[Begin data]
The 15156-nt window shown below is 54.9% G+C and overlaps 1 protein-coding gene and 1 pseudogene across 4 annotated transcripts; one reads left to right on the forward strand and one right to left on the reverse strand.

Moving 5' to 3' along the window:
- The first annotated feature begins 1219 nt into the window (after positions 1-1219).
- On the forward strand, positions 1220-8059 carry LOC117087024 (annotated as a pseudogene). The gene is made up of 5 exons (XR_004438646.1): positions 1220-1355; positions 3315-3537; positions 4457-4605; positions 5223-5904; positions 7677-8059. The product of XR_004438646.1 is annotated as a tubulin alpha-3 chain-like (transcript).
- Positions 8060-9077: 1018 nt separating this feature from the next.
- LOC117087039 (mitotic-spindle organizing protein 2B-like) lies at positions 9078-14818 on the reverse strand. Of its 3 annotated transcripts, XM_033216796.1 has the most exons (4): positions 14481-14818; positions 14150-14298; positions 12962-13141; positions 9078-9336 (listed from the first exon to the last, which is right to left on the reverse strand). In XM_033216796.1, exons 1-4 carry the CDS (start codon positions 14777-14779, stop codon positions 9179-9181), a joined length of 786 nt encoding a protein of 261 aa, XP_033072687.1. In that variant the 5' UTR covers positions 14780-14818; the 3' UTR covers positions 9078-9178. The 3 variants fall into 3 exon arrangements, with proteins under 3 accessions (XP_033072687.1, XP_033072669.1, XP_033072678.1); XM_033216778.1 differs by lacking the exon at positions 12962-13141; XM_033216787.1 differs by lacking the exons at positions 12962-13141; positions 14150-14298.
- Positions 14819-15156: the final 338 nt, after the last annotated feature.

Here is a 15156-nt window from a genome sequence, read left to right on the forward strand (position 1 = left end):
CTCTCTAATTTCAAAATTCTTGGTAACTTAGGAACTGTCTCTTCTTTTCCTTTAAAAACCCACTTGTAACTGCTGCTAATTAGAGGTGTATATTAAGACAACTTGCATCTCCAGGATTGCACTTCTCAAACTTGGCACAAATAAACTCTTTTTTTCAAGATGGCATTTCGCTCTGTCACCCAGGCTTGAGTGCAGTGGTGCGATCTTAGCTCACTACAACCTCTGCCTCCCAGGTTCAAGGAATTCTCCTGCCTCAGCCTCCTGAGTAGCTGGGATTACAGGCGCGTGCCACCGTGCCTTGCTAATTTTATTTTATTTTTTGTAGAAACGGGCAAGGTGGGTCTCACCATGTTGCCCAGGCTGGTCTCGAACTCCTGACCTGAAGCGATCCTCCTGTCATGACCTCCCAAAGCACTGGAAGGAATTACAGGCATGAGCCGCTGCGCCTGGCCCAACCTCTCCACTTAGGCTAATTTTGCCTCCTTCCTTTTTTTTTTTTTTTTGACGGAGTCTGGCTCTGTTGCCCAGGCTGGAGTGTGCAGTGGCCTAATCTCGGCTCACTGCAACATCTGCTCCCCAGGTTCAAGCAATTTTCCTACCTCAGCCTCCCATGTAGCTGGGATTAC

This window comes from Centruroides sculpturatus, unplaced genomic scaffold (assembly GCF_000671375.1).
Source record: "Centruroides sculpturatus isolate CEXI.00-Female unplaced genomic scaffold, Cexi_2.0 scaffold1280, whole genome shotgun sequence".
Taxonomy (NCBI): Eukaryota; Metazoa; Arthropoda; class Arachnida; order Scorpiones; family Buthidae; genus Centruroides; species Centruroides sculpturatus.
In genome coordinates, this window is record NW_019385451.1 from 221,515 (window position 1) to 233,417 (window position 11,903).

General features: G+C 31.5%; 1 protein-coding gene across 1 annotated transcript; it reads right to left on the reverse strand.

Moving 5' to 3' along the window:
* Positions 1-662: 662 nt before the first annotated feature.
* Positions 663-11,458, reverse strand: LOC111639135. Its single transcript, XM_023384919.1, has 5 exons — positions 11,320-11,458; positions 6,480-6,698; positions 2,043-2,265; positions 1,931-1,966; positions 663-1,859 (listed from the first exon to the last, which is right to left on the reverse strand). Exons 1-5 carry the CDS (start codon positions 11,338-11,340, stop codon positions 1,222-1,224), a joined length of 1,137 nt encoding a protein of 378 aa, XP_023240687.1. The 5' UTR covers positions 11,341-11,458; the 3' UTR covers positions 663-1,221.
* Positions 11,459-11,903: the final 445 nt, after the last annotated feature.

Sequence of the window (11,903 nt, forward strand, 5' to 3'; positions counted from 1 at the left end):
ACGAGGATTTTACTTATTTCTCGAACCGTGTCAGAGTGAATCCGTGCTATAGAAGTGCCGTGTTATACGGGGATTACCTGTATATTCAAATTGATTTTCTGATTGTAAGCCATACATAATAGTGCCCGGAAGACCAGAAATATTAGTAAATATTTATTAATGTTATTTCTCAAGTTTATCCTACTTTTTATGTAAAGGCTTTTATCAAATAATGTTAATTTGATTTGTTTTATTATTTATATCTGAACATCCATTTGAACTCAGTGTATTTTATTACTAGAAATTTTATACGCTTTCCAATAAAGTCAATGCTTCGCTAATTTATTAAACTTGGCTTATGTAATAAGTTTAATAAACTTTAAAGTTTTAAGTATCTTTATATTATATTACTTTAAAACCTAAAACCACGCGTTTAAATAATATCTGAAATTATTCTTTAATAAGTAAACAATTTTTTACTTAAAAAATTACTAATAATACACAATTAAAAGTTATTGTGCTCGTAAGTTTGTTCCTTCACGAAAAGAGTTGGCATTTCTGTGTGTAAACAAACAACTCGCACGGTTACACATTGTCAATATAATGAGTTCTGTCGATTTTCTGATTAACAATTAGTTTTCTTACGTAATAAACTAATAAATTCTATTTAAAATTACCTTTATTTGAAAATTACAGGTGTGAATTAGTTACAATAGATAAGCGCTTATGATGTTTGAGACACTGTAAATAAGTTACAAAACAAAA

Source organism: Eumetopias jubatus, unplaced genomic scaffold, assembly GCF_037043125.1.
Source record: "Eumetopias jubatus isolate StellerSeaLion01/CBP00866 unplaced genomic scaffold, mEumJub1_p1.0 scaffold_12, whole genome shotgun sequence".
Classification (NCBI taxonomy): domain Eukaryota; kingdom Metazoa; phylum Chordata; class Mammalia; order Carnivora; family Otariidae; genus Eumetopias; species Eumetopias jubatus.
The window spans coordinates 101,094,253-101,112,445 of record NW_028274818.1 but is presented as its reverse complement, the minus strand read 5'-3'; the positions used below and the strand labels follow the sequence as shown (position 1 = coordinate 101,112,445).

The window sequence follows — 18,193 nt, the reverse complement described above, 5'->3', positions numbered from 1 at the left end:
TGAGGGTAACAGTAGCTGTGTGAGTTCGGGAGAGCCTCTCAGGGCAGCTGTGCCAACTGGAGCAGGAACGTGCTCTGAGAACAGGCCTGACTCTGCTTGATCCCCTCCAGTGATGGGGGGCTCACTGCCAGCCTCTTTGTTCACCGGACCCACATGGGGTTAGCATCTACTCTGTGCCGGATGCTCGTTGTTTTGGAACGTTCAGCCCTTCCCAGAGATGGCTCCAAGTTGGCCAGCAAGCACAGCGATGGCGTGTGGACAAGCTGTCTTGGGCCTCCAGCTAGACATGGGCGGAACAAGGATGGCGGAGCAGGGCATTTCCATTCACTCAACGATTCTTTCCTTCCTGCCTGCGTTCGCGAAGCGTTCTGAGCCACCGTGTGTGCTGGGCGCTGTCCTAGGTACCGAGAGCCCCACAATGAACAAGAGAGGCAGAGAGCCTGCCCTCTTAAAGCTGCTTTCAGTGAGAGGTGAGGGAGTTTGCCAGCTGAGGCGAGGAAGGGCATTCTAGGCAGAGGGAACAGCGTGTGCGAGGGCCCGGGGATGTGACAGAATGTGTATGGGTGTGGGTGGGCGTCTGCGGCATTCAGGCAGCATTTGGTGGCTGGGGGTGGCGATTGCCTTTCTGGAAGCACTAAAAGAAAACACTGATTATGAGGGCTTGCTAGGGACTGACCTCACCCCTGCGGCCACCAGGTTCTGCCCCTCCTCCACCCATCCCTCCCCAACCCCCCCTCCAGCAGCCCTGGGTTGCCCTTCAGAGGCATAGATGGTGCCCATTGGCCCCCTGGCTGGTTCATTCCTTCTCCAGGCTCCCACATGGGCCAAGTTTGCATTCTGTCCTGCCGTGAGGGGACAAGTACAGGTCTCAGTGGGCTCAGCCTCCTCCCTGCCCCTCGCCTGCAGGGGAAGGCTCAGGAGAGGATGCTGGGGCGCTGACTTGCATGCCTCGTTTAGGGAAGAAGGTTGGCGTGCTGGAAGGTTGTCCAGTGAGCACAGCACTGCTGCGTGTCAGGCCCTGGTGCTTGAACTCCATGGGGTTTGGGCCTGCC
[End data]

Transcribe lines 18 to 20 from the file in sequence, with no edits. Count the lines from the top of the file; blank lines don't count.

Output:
* Positions 11,459-11,903: the final 445 nt, after the last annotated feature.

Sequence of the window (11,903 nt, forward strand, 5' to 3'; positions counted from 1 at the left end):
ACGAGGATTTTACTTATTTCTCGAACCGTGTCAGAGTGAATCCGTGCTATAGAAGTGCCGTGTTATACGGGGATTACCTGTATATTCAAATTGATTTTCTGATTGTAAGCCATACATAATAGTGCCCGGAAGACCAGAAATATTAGTAAATATTTATTAATGTTATTTCTCAAGTTTATCCTACTTTTTATGTAAAGGCTTTTATCAAATAATGTTAATTTGATTTGTTTTATTATTTATATCTGAACATCCATTTGAACTCAGTGTATTTTATTACTAGAAATTTTATACGCTTTCCAATAAAGTCAATGCTTCGCTAATTTATTAAACTTGGCTTATGTAATAAGTTTAATAAACTTTAAAGTTTTAAGTATCTTTATATTATATTACTTTAAAACCTAAAACCACGCGTTTAAATAATATCTGAAATTATTCTTTAATAAGTAAACAATTTTTTACTTAAAAAATTACTAATAATACACAATTAAAAGTTATTGTGCTCGTAAGTTTGTTCCTTCACGAAAAGAGTTGGCATTTCTGTGTGTAAACAAACAACTCGCACGGTTACACATTGTCAATATAATGAGTTCTGTCGATTTTCTGATTAACAATTAGTTTTCTTACGTAATAAACTAATAAATTCTATTTAAAATTACCTTTATTTGAAAATTACAGGTGTGAATTAGTTACAATAGATAAGCGCTTATGATGTTTGAGACACTGTAAATAAGTTACAAAACAAAA